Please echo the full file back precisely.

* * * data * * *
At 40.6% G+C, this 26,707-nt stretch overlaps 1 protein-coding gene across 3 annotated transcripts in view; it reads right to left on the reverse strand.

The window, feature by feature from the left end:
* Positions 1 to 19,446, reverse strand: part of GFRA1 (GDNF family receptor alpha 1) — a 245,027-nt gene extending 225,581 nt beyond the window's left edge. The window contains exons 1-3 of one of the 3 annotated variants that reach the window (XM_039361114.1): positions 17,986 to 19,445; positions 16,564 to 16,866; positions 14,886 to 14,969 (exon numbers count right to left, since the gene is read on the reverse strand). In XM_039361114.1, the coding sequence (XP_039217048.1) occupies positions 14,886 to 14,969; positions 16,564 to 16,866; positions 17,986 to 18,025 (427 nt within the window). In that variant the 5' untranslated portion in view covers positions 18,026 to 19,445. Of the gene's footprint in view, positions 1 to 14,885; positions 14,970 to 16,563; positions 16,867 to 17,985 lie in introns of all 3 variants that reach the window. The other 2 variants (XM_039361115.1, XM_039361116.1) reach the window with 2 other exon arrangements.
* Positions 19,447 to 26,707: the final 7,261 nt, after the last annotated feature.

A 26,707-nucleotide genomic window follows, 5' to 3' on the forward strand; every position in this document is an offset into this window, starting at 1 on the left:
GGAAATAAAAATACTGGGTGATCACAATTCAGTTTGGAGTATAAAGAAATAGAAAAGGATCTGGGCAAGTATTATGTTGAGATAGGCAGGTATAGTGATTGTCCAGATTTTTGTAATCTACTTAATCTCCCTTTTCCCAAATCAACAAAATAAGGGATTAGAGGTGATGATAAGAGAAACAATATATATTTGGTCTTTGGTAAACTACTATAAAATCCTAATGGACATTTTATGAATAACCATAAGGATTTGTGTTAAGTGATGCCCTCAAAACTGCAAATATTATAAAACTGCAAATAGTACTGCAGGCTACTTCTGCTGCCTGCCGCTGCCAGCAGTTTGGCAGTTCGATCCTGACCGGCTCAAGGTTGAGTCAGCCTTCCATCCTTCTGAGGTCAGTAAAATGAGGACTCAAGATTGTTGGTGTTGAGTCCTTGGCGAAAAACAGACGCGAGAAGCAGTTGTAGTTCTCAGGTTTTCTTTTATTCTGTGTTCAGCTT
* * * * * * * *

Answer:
At 40.6% G+C, this 26,707-nt stretch overlaps 1 protein-coding gene across 3 annotated transcripts in view; it reads right to left on the reverse strand.

The window, feature by feature from the left end:
* Positions 1 to 19,446, reverse strand: part of GFRA1 (GDNF family receptor alpha 1) — a 245,027-nt gene extending 225,581 nt beyond the window's left edge. The window contains exons 1-3 of one of the 3 annotated variants that reach the window (XM_039361114.1): positions 17,986 to 19,445; positions 16,564 to 16,866; positions 14,886 to 14,969 (exon numbers count right to left, since the gene is read on the reverse strand). In XM_039361114.1, the coding sequence (XP_039217048.1) occupies positions 14,886 to 14,969; positions 16,564 to 16,866; positions 17,986 to 18,025 (427 nt within the window). In that variant the 5' untranslated portion in view covers positions 18,026 to 19,445. Of the gene's footprint in view, positions 1 to 14,885; positions 14,970 to 16,563; positions 16,867 to 17,985 lie in introns of all 3 variants that reach the window. The other 2 variants (XM_039361115.1, XM_039361116.1) reach the window with 2 other exon arrangements.
* Positions 19,447 to 26,707: the final 7,261 nt, after the last annotated feature.

A 26,707-nucleotide genomic window follows, 5' to 3' on the forward strand; every position in this document is an offset into this window, starting at 1 on the left:
GGAAATAAAAATACTGGGTGATCACAATTCAGTTTGGAGTATAAAGAAATAGAAAAGGATCTGGGCAAGTATTATGTTGAGATAGGCAGGTATAGTGATTGTCCAGATTTTTGTAATCTACTTAATCTCCCTTTTCCCAAATCAACAAAATAAGGGATTAGAGGTGATGATAAGAGAAACAATATATATTTGGTCTTTGGTAAACTACTATAAAATCCTAATGGACATTTTATGAATAACCATAAGGATTTGTGTTAAGTGATGCCCTCAAAACTGCAAATATTATAAAACTGCAAATAGTACTGCAGGCTACTTCTGCTGCCTGCCGCTGCCAGCAGTTTGGCAGTTCGATCCTGACCGGCTCAAGGTTGAGTCAGCCTTCCATCCTTCTGAGGTCAGTAAAATGAGGACTCAAGATTGTTGGTGTTGAGTCCTTGGCGAAAAACAGACGCGAGAAGCAGTTGTAGTTCTCAGGTTTTCTTTTATTCTGTGTTCAGCTT